On International Women’s Day this past March, J.Walter Thompson Manila launched “Filipina Next” — a ground-breaking survey that sought to offer insight into the modern Filipina.
Some of the key findings:
- 85% of Filipinas believe that there has never been a better time to be a woman
- 85% of Filipinas believe technology empowers them
- 47% of Filipinas see success as achieving a higher level of religious or spiritual awareness
- Only 27% of Filipinas experience sexism at work on a regular basis, the lowest rating in the APAC region which is 42%
Here is a conversation shared with us by JWT featuring Golda Roldan, Manila’s Managing Director, and Pam Garcia, Manila Executive Strategic Planning Director, sharing some of the key insights from the Filipina Next survey.
What did you find are the main challenges in being a Filipina today?
PAM: Based on our “Filipina Next” study and our own conversations with female consumers, we found that despite 85% saying there has never been a better time to be a woman, 48% of Filipinas surveyed still see themselves as their own worst enemy.
Our study shows that Filipinas want to be mentored and want to mentor. Due to this finding, JWT Philippines is introducing a new internship program that is specifically for women called ‘Babaelang: A tribe of women for women’.
It indicates that there is a remaining challenge for Filipina women in that their own self-doubt is one of the elements getting in the way of them achieving their dreams.
For our one-on-one conversations with consumers, we learned from a young Filipina that she sometimes is still afraid to take risks. She admitted that, “fears hold me back, I want to go for it, but I imagine not being able to achieve what I want and it scares me.”
What were the attitudes you found among women towards technology?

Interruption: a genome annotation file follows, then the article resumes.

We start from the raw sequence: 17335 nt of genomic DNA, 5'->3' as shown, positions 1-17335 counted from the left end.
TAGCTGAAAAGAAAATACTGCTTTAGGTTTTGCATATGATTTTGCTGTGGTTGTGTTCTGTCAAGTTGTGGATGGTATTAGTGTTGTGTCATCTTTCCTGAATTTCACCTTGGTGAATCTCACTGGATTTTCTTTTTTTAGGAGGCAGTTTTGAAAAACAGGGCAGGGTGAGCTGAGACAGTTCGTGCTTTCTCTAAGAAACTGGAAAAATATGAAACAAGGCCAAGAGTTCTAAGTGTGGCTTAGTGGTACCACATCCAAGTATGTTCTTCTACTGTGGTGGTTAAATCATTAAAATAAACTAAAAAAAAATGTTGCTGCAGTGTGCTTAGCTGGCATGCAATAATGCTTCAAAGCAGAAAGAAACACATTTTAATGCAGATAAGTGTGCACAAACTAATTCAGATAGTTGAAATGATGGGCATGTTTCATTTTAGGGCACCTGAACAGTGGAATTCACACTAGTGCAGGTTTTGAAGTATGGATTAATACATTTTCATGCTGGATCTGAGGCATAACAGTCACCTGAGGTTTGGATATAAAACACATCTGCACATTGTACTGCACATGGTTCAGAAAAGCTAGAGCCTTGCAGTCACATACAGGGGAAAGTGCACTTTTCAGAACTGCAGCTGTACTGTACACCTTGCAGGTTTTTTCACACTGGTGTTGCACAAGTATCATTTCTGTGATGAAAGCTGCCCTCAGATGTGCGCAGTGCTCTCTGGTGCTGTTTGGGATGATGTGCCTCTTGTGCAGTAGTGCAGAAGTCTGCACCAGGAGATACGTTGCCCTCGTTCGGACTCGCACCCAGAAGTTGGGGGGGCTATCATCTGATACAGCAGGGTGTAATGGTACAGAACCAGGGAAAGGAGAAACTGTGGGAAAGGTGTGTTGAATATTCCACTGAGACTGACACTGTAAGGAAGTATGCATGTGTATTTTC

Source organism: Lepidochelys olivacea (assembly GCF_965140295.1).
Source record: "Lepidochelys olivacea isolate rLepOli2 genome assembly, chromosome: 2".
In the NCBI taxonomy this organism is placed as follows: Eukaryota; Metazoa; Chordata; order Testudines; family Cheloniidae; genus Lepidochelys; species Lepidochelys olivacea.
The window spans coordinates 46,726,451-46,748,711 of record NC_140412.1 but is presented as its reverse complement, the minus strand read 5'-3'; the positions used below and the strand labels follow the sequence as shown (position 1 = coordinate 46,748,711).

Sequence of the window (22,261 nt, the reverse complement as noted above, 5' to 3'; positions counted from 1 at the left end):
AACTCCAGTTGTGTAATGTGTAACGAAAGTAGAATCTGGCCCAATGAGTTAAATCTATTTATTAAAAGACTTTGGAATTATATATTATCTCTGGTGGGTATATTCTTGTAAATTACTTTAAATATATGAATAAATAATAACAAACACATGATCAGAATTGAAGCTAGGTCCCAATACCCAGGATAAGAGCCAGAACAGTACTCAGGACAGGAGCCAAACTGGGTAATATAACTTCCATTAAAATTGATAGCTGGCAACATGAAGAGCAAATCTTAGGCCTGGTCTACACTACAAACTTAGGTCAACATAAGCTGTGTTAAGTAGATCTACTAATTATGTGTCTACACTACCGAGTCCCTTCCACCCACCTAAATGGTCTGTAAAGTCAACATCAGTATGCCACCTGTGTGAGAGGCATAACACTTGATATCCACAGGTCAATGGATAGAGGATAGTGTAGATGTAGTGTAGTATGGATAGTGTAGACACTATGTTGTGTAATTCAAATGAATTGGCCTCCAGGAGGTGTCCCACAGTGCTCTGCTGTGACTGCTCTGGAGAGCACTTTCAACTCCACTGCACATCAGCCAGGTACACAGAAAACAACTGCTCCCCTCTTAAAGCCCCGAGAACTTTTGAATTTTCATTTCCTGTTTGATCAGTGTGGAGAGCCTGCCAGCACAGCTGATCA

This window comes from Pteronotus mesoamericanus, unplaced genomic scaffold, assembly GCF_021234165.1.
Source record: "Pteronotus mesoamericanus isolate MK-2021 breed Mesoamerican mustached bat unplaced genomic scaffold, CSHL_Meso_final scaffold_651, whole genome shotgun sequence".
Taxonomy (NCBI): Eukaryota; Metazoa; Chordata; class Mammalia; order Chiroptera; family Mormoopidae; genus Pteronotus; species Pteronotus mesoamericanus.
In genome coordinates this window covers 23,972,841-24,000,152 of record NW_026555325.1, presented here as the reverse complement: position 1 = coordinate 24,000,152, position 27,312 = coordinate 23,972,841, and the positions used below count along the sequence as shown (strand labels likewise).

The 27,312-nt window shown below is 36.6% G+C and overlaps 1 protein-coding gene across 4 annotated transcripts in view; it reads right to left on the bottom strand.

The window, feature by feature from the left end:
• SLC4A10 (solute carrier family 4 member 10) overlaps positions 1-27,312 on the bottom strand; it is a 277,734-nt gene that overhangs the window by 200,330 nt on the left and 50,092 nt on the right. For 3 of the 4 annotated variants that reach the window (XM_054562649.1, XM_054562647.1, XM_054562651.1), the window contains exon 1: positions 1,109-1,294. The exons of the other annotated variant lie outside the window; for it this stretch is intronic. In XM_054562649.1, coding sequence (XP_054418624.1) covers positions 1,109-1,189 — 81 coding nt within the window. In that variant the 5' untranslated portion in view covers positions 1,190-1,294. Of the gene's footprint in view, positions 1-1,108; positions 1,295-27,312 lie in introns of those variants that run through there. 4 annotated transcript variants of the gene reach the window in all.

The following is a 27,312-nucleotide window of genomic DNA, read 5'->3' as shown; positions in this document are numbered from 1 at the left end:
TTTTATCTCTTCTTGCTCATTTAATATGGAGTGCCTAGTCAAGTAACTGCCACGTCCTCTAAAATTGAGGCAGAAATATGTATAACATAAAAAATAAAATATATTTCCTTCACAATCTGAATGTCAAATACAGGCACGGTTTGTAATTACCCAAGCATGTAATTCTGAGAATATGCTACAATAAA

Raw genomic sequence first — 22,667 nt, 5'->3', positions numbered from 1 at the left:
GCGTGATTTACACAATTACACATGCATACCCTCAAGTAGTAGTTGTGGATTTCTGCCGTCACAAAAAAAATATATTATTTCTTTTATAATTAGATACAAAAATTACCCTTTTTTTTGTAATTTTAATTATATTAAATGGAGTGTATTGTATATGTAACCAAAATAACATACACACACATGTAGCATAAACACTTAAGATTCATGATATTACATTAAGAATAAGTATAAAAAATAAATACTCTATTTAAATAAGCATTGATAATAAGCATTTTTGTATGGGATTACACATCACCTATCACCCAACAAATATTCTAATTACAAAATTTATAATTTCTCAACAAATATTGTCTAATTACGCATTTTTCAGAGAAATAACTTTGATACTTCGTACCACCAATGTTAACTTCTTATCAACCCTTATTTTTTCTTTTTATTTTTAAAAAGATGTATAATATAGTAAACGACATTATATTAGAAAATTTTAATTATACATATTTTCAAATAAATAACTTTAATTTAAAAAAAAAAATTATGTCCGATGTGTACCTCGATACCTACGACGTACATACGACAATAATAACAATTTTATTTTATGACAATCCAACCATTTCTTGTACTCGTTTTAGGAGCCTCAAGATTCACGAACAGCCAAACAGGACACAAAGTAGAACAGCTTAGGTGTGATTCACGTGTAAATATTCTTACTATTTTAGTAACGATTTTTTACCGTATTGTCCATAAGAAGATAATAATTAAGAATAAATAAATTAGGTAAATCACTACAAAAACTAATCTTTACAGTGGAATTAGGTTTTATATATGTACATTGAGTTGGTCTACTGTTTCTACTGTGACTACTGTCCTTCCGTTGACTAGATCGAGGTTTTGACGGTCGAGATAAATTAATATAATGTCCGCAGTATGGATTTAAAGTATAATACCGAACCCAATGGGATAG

GOLDA: They generally have a positive attitude with technology. According to 85% of the Filipinas surveyed, technology empowers them. We also learned from our interviews with female entrepreneurs that they feel that they would not have taken risks or experimented in business if they didn’t get inspiration, ideas, and opportunities online.
Technology has given them freedom to further their advocacies. One respondent mentioned that she spread awareness about cyberbullying among her fellow students through social media.
The survey also found Filipinas are more likely to worry about money. What lessons can brands take from that?
PAM: Our survey specifically found that 81% of Filipinas are most likely to worry about money and 59% of them said they are spending more than they earn. Additionally, 52% of Filipinas surveyed feel that saving money is a huge challenge.
We feel that this is a tremendous opportunity for brands, especially finance and investment brands communicating to Filipina. They can definitely create services, innovations, campaigns or products that help her manage /track her spending or make it easier for her to save.
The same day you launched Filipina Next, you also announced the new ‘Babaelang: a tribe of women for women’ mentorship program for female college students. Tell us about that.
GOLDA: Our study shows that Filipinas want to be mentored and want to mentor. Due to this finding, JWT Philippines is introducing a new internship program that is specifically for women called ‘Babaelang: A tribe of women for women’. The name is a play on the “Babaylan”, which is a tribe of women who wield social and spiritual power in the pre-colonial Philippines and “Babaelang,” which translated roughly means “just a woman”.
The program hopes to raise the next Filipina giants in advertising, marketing, and communications. The “Babaelang” mentorship program will welcome its first group of mentees in June 2017. Students will be trained across the Creative, Account Management, Strategic Planning, Administration, and Finance disciplines. The hand-picked interns will be given the privilege of learning from industry leaders and influencers from JWT Philippines and its clients.
A version of this also appears on the JWT Blog.